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By Paul Goodman

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A fortnight ago, Harriett Baldwin MP asked the following question to Tom Brake, the Deputy Leader of the Commons, during Business Questions:

"I am delighted to hear that we will get the report in this session of Pariament. Does the Deputy Leader of the House share my aspiration that by the end of this Parliament we will ensure that English-only legislation is voted on with a majority of English MPs?"

Brake replied:

"I am aware that my hon. Friend is pursuing this matter
vigorously—indeed, she made her own submission—but it is right that we
wait until we have carefully considered the arguments and options in the
report before taking a view. I am sure the House will want to do the
same."


That question-and-answer highlighted an injustice to England; a Coalition tension; an uneven playing field – and a campaign by a tenacious backbencher.

  • Injustice to England: Since the Blair devolution settlement, MPs who sit for Scottish, Wales and Northern Ireland have been able to vote on English business, but MPs from English constituencies have not always been able to vote on theirs.  This is a special problem for the relationship between England and Scotland because of the combination of the extent of devolution in Scotland and the number of Scottish constituencies.
  • A Coalition tension: Eleven of the Liberal Democrats' 57 seats are in Scotland.  These include the Scottish Secretary, the Chief Secretary to the Treasury and the Government's third most senior Whip.  We, by contrast, have a single Scottish seat.  Rebalancing the Parliamentary relationship thus has bigger implications for the Liberal Democrats than for the Tories – and they thus have far less of an incentive to give England justice.
  • Uneven playing field: Depending on who you listen to, we need a 7 or even an 11 point lead over Labour to scrape a bare majority.  The present boundaries and the Opposition's strength outside England aren't the main reason for this disparity: Labour's vote is spread more efficiently.  But this week's demise of the boundary review is a reminder that the present injustice to England censors the self-expression of its natural Tory majority.
  • A tenacious backbencher: How should you deploy your energies as a new MP in the Commons? One answer is: find a campaign to fight.  This is exactly what Harriet Baldwin, the MP for West Worcestershire, did after 2010.  Two years ago, I reported debate on Harriet Baldwin's Legislation (Territorial Extent) Bill on this site.  It proposed what its author called "a lower-strength version of English votes for English laws".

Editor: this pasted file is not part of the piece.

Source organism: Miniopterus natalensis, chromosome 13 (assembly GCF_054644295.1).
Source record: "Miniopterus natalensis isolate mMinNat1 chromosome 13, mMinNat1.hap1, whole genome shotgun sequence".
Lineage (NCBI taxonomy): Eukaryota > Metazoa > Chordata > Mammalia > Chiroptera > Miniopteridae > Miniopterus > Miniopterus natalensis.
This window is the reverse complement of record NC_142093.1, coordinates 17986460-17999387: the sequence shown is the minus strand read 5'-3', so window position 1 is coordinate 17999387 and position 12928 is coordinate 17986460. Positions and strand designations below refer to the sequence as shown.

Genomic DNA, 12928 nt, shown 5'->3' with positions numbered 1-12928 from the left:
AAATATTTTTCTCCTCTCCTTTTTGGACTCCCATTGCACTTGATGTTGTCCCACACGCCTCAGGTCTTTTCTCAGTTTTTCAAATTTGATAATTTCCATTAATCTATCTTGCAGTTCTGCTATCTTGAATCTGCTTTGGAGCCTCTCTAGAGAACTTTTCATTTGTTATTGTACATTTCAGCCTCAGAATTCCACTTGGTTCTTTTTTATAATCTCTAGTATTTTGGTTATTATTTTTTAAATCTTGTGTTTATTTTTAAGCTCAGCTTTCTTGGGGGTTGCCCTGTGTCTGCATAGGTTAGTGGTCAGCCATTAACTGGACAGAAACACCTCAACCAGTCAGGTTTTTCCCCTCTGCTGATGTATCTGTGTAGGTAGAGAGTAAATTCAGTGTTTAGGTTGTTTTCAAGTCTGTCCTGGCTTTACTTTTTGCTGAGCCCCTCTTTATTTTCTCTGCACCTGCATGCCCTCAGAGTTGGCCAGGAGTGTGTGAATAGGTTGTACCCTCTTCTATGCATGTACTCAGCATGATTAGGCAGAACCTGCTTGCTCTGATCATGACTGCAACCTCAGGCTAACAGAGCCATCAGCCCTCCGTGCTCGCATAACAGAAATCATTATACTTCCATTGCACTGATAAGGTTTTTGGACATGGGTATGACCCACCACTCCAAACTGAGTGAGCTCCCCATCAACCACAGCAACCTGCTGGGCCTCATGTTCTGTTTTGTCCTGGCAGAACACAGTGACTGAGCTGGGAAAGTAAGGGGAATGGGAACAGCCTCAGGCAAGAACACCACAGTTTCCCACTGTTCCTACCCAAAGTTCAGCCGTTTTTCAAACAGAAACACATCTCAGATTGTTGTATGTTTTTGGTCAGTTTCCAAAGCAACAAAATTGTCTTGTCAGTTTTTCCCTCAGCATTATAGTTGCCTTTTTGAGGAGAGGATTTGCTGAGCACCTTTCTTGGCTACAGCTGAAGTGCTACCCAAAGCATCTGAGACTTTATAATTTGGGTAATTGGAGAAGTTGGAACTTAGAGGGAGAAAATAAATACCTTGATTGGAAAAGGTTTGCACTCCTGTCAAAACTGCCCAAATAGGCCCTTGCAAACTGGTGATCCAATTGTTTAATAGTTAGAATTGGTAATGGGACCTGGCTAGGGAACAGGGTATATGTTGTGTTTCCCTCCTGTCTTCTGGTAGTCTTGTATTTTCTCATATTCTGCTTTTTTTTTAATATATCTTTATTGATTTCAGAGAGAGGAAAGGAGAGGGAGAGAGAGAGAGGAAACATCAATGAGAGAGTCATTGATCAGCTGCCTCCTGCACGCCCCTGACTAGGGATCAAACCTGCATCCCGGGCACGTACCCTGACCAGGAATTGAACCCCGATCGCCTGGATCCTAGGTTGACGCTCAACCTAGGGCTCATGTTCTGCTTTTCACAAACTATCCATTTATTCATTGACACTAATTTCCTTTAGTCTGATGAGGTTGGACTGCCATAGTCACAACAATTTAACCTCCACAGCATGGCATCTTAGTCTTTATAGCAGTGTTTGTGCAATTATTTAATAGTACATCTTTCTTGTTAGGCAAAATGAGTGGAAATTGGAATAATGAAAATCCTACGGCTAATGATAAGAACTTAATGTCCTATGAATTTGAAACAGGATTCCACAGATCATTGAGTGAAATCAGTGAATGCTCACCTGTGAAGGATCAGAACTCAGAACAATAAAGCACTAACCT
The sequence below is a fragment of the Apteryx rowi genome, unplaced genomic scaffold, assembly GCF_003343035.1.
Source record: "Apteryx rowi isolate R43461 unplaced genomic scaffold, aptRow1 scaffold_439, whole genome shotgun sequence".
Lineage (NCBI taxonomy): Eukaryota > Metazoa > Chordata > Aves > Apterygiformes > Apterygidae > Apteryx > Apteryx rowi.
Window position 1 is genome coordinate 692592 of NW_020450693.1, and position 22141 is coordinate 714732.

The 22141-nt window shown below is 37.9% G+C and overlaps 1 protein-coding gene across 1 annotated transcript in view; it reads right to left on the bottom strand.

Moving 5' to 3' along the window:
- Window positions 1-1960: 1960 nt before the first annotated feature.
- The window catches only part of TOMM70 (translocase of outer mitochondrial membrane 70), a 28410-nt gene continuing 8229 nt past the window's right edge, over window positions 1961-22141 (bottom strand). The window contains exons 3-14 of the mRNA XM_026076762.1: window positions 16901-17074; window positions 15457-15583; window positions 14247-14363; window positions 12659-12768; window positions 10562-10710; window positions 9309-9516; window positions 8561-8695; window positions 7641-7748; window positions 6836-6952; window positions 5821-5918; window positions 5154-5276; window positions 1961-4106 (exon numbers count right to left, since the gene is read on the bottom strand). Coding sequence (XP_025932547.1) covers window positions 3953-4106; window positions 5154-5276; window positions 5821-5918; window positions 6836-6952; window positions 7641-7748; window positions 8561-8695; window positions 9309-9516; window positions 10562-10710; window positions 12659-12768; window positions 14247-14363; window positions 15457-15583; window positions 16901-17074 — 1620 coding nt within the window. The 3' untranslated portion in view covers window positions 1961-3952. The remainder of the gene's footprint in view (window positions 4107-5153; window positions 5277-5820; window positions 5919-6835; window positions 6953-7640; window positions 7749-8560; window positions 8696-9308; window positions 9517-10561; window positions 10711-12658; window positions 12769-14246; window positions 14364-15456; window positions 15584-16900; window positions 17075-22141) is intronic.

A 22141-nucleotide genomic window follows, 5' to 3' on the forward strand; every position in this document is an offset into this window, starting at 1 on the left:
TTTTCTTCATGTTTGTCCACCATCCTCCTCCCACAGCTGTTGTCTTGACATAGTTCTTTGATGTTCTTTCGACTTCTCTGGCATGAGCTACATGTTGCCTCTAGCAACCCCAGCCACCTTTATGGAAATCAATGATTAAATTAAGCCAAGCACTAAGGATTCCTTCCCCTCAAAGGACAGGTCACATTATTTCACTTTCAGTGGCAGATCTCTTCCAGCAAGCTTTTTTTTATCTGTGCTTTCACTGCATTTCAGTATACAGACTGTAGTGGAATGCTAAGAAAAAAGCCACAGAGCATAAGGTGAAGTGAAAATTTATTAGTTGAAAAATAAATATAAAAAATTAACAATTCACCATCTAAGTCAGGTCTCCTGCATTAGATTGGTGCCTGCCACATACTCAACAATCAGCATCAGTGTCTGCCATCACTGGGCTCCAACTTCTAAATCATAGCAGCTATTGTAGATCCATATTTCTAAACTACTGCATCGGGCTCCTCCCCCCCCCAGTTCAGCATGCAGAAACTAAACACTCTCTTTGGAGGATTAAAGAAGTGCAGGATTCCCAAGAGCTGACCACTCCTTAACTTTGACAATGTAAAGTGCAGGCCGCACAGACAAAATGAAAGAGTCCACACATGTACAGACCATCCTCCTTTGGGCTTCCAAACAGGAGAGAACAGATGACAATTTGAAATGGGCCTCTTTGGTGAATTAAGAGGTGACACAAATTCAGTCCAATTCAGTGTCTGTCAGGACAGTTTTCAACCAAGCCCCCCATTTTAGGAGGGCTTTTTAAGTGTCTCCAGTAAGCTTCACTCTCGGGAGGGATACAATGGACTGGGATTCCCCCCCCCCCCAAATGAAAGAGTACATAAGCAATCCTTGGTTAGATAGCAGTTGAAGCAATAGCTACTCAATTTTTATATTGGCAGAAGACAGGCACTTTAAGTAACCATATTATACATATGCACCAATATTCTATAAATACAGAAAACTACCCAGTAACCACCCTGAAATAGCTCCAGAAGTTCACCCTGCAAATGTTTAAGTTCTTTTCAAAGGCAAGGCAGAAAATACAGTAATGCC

However, her intention was less to pass the bill than to stick a spur, repeatedly, into the lethargic horse of the commission examining the West Lothian Commission – and into the Ministers responsible for it.  The McKay Commission, set up under the Coalition Agreement, has vanished amidst the long-grass for the past two years.  But it is apparently due to report by the end of the coming session – in other words, by the summer.

David Cameron won't want to see the pitch queered during the run-up to Scotland's referendum.  But if it produces, as it hopefully will, a "Yes" vote, the way will be clear for a future trade-off of further devolution, north of the border (Peter Duncan has argued the case for "Devo Plus" on this site), and justice for England, south of it.  This won't be possible under the Coalition, but the Prime Minister should give the idea a big push come the end of 2014.

Indeed, he should wrap himself in the flag of St George after the referendum is safely out of the way.  It will be claimed that justice for England – which Tim Montgomerie, I and Roger Scruton (in a beatifully-argued recent piece on this site) have all put the case for – is not exactly top of the list of voters' priorities. True enough.  But it is part of the business of politicians to try to shift public opinion.  I would like to see:

  • David Cameron give a big speech or interview, or write a big newspaper piece, about Justice for England after the referendum on Scottish independence.
  • Once given or written, the theme shouldn't simply vanish into the ether: Grant Shapps, Lynton Crosby and CCHQ should be charged with following it up.
  • With Michael Moore in the Scottish Office, and no Conservative Minister charged with pushing England's cause, Cameron will need to find one – fast.
  • I'm not sure whether an exiled Scot is the right man for the task, but Michael Gove's immense media savvy and intellectual grasp commend him for it. Any other ideas?
  • Cameron could also make a big thing of St George's Day, if the business is done in a suitably groovy way.

And the campaign should also have a role for Harriett Baldwin, the determined backbencher who saw this ball on the ground, picked it up, and is running with it to this day.

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